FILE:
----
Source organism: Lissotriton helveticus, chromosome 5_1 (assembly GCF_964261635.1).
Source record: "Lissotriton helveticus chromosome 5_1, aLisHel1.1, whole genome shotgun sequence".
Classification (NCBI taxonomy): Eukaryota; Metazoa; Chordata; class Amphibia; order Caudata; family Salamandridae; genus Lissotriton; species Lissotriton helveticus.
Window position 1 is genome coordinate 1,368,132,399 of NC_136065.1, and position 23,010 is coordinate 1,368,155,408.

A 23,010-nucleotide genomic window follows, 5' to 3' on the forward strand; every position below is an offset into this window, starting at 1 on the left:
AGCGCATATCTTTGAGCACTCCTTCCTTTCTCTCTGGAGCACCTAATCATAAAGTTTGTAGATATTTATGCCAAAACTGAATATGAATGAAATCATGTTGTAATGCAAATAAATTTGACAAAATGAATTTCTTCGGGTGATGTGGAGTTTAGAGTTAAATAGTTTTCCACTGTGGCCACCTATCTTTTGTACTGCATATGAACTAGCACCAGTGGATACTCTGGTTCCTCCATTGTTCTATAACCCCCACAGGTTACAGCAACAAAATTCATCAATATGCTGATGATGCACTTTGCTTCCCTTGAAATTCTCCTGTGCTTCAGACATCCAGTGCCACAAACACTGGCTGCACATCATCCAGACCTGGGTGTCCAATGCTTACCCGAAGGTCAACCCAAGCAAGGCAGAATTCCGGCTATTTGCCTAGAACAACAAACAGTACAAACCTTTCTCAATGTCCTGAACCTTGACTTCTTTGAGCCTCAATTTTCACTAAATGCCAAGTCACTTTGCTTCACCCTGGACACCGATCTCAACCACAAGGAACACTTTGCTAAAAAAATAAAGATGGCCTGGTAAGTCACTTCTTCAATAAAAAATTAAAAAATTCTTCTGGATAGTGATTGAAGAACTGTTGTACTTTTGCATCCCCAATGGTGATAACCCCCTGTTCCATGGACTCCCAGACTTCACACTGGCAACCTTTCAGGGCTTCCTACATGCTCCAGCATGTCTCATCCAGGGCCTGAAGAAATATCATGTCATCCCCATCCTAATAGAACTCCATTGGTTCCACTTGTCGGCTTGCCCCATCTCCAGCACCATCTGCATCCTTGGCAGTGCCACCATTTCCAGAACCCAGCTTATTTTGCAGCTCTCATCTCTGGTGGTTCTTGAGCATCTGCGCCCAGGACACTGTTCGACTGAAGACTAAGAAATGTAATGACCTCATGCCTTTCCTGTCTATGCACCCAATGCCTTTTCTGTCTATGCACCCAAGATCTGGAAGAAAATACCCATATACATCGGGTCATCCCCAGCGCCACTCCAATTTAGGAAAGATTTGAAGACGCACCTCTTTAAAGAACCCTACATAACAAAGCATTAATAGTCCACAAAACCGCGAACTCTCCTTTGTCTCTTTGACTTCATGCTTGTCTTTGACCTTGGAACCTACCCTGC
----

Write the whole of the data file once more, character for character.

Source organism: Lissotriton helveticus, chromosome 5_1 (assembly GCF_964261635.1).
Source record: "Lissotriton helveticus chromosome 5_1, aLisHel1.1, whole genome shotgun sequence".
Classification (NCBI taxonomy): Eukaryota; Metazoa; Chordata; class Amphibia; order Caudata; family Salamandridae; genus Lissotriton; species Lissotriton helveticus.
Window position 1 is genome coordinate 1,368,132,399 of NC_136065.1, and position 23,010 is coordinate 1,368,155,408.

A 23,010-nucleotide genomic window follows, 5' to 3' on the forward strand; every position below is an offset into this window, starting at 1 on the left:
AGCGCATATCTTTGAGCACTCCTTCCTTTCTCTCTGGAGCACCTAATCATAAAGTTTGTAGATATTTATGCCAAAACTGAATATGAATGAAATCATGTTGTAATGCAAATAAATTTGACAAAATGAATTTCTTCGGGTGATGTGGAGTTTAGAGTTAAATAGTTTTCCACTGTGGCCACCTATCTTTTGTACTGCATATGAACTAGCACCAGTGGATACTCTGGTTCCTCCATTGTTCTATAACCCCCACAGGTTACAGCAACAAAATTCATCAATATGCTGATGATGCACTTTGCTTCCCTTGAAATTCTCCTGTGCTTCAGACATCCAGTGCCACAAACACTGGCTGCACATCATCCAGACCTGGGTGTCCAATGCTTACCCGAAGGTCAACCCAAGCAAGGCAGAATTCCGGCTATTTGCCTAGAACAACAAACAGTACAAACCTTTCTCAATGTCCTGAACCTTGACTTCTTTGAGCCTCAATTTTCACTAAATGCCAAGTCACTTTGCTTCACCCTGGACACCGATCTCAACCACAAGGAACACTTTGCTAAAAAAATAAAGATGGCCTGGTAAGTCACTTCTTCAATAAAAAATTAAAAAATTCTTCTGGATAGTGATTGAAGAACTGTTGTACTTTTGCATCCCCAATGGTGATAACCCCCTGTTCCATGGACTCCCAGACTTCACACTGGCAACCTTTCAGGGCTTCCTACATGCTCCAGCATGTCTCATCCAGGGCCTGAAGAAATATCATGTCATCCCCATCCTAATAGAACTCCATTGGTTCCACTTGTCGGCTTGCCCCATCTCCAGCACCATCTGCATCCTTGGCAGTGCCACCATTTCCAGAACCCAGCTTATTTTGCAGCTCTCATCTCTGGTGGTTCTTGAGCATCTGCGCCCAGGACACTGTTCGACTGAAGACTAAGAAATGTAATGACCTCATGCCTTTCCTGTCTATGCACCCAATGCCTTTTCTGTCTATGCACCCAAGATCTGGAAGAAAATACCCATATACATCGGGTCATCCCCAGCGCCACTCCAATTTAGGAAAGATTTGAAGACGCACCTCTTTAAAGAACCCTACATAACAAAGCATTAATAGTCCACAAAACCGCGAACTCTCCTTTGTCTCTTTGACTTCATGCTTGTCTTTGACCTTGGAACCTACCCTGC